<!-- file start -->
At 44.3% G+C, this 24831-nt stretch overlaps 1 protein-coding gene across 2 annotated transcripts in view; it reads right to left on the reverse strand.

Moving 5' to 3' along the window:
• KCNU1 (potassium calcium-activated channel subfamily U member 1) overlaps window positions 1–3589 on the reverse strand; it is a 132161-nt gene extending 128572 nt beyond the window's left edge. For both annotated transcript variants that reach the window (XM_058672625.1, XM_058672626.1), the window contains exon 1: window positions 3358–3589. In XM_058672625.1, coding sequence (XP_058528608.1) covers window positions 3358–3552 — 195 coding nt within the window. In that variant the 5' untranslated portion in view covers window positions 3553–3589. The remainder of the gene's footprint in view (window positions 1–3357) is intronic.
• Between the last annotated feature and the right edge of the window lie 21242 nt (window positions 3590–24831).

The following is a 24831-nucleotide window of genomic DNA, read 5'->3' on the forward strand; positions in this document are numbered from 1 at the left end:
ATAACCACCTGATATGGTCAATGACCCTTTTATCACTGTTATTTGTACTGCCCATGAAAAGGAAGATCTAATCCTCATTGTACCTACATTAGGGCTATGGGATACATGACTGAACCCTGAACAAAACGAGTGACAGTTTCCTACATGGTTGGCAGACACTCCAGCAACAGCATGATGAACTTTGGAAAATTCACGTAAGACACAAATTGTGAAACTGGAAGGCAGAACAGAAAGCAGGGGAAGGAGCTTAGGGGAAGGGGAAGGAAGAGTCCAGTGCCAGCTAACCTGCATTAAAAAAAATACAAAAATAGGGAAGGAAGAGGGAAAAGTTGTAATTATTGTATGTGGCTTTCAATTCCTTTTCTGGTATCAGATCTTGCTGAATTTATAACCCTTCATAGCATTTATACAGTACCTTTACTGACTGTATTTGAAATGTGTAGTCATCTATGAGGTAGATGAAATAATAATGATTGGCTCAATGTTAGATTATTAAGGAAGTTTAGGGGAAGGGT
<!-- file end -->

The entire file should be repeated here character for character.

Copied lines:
At 44.3% G+C, this 24831-nt stretch overlaps 1 protein-coding gene across 2 annotated transcripts in view; it reads right to left on the reverse strand.

Moving 5' to 3' along the window:
• KCNU1 (potassium calcium-activated channel subfamily U member 1) overlaps window positions 1–3589 on the reverse strand; it is a 132161-nt gene extending 128572 nt beyond the window's left edge. For both annotated transcript variants that reach the window (XM_058672625.1, XM_058672626.1), the window contains exon 1: window positions 3358–3589. In XM_058672625.1, coding sequence (XP_058528608.1) covers window positions 3358–3552 — 195 coding nt within the window. In that variant the 5' untranslated portion in view covers window positions 3553–3589. The remainder of the gene's footprint in view (window positions 1–3357) is intronic.
• Between the last annotated feature and the right edge of the window lie 21242 nt (window positions 3590–24831).

The following is a 24831-nucleotide window of genomic DNA, read 5'->3' on the forward strand; positions in this document are numbered from 1 at the left end:
ATAACCACCTGATATGGTCAATGACCCTTTTATCACTGTTATTTGTACTGCCCATGAAAAGGAAGATCTAATCCTCATTGTACCTACATTAGGGCTATGGGATACATGACTGAACCCTGAACAAAACGAGTGACAGTTTCCTACATGGTTGGCAGACACTCCAGCAACAGCATGATGAACTTTGGAAAATTCACGTAAGACACAAATTGTGAAACTGGAAGGCAGAACAGAAAGCAGGGGAAGGAGCTTAGGGGAAGGGGAAGGAAGAGTCCAGTGCCAGCTAACCTGCATTAAAAAAAATACAAAAATAGGGAAGGAAGAGGGAAAAGTTGTAATTATTGTATGTGGCTTTCAATTCCTTTTCTGGTATCAGATCTTGCTGAATTTATAACCCTTCATAGCATTTATACAGTACCTTTACTGACTGTATTTGAAATGTGTAGTCATCTATGAGGTAGATGAAATAATAATGATTGGCTCAATGTTAGATTATTAAGGAAGTTTAGGGGAAGGGT